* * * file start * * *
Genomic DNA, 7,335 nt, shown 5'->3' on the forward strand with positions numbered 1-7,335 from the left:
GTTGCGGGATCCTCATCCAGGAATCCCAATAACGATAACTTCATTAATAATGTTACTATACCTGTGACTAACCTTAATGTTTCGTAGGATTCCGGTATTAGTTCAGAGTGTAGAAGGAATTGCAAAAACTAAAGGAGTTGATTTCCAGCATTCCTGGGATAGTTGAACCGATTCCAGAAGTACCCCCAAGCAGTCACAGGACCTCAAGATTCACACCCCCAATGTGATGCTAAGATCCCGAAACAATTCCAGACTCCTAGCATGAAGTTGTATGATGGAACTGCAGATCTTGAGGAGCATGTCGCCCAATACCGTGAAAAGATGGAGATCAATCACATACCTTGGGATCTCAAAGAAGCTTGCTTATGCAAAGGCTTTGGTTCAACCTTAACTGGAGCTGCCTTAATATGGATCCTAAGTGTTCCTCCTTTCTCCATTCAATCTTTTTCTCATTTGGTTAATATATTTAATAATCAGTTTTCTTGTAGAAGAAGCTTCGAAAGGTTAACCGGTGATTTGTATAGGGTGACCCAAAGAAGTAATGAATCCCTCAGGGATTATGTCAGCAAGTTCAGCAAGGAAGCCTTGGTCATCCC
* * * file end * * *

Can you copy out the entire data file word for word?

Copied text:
Genomic DNA, 7,335 nt, shown 5'->3' on the forward strand with positions numbered 1-7,335 from the left:
GTTGCGGGATCCTCATCCAGGAATCCCAATAACGATAACTTCATTAATAATGTTACTATACCTGTGACTAACCTTAATGTTTCGTAGGATTCCGGTATTAGTTCAGAGTGTAGAAGGAATTGCAAAAACTAAAGGAGTTGATTTCCAGCATTCCTGGGATAGTTGAACCGATTCCAGAAGTACCCCCAAGCAGTCACAGGACCTCAAGATTCACACCCCCAATGTGATGCTAAGATCCCGAAACAATTCCAGACTCCTAGCATGAAGTTGTATGATGGAACTGCAGATCTTGAGGAGCATGTCGCCCAATACCGTGAAAAGATGGAGATCAATCACATACCTTGGGATCTCAAAGAAGCTTGCTTATGCAAAGGCTTTGGTTCAACCTTAACTGGAGCTGCCTTAATATGGATCCTAAGTGTTCCTCCTTTCTCCATTCAATCTTTTTCTCATTTGGTTAATATATTTAATAATCAGTTTTCTTGTAGAAGAAGCTTCGAAAGGTTAACCGGTGATTTGTATAGGGTGACCCAAAGAAGTAATGAATCCCTCAGGGATTATGTCAGCAAGTTCAGCAAGGAAGCCTTGGTCATCCC